Rutgers plans to increase diversity commendable
Letter to the Editor
I am proud to attend one of the most racially diverse institutions of higher education in the United States. This type of diversity exposes us to the many cultures that are present in New Jersey and allows us, as a community, to be more accepting and understanding of people who may share different cultural or political views of the world. But there is a substantial area of diversity that our university lacks.
Geographic diversity should be just as important as the races and religions that make up Rutgers today. Our university is lacking in this key area, thereby inhibiting students from receiving a well-rounded and worldly education. How truly diverse of an education are we receiving if almost 90 percent of the student body lives within 150 miles of campus? While Rutgers has an obligation to educate the residents of the state of New Jersey, it lags behind in the out-of-state and international population compared with other public institutions such as the University of California schools and our soon to be peer Big Ten schools.
The past month, I have been in Australia preparing to study at Ormond College, one of the residential colleges at the University of Melbourne. And while the University of Melbourne is a public institution serving the students of the state of Victoria, Ormond College has a substantial population from overseas and the other territories that make up Australia. In this short period of time, I have met some of the most interesting people in my life thus far — all of whom have a unique story as to what led them to travel many miles to study at this particular public university. When you are exposed to others who have grown up in a different environment, it allows you to gain a changed prospective on why people may think differently in another part of your country or world.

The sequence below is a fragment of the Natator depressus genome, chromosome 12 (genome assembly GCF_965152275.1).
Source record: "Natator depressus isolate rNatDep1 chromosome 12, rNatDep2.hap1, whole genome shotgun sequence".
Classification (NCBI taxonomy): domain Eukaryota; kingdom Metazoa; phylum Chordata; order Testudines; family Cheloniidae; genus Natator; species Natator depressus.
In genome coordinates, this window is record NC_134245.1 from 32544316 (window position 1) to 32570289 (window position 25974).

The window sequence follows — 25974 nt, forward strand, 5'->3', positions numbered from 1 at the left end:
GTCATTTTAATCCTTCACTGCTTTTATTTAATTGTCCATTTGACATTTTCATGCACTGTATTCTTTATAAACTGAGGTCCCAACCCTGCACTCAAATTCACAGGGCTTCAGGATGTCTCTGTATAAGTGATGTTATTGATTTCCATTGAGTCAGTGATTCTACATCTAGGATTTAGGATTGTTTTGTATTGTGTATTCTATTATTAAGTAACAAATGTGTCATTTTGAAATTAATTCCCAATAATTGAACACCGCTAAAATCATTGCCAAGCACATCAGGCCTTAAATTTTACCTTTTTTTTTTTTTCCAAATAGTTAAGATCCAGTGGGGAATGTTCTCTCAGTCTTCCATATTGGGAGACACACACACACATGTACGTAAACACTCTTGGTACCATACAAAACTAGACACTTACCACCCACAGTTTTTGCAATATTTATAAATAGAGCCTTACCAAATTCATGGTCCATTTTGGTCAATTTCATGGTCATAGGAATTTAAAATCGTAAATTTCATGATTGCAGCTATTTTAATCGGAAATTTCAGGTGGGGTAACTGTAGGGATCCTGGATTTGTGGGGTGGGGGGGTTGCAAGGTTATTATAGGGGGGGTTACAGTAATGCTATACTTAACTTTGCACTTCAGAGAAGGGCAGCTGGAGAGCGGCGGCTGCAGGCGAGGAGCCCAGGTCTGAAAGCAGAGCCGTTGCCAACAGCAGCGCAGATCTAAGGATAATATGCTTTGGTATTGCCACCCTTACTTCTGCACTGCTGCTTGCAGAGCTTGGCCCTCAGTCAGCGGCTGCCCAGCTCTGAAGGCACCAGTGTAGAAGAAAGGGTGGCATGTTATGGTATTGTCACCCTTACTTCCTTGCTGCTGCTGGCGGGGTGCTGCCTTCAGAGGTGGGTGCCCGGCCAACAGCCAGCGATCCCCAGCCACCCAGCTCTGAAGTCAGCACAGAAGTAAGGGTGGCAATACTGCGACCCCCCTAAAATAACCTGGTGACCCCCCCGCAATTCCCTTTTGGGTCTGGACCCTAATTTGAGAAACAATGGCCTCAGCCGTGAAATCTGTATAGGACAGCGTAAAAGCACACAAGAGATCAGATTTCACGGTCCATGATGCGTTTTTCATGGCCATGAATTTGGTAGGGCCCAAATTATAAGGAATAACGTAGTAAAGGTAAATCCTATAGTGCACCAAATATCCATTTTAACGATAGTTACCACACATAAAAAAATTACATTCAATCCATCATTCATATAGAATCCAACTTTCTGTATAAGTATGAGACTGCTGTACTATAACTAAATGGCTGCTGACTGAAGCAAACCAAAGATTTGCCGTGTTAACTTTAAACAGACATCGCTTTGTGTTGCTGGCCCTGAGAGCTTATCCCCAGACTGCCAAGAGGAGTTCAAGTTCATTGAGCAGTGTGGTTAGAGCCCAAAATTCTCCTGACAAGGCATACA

I’m extremely excited that the Rutgers Strategic Plan calls for more out-of-state and international students to contribute to our university in the next few years. This type of diversity will not only benefit Rutgers, but the state of New Jersey as well. Whether it is students from different states or overseas, more geographic diversity is exactly what Rutgers needs as we progress well into the 21st century and reach our historic 250th year milestone.
Andrew E. Rodriguez is a School of Arts and Sciences junior majoring in political science with a minor in planning and public policy. He is an exchange student at Ormond College - University of Melbourne.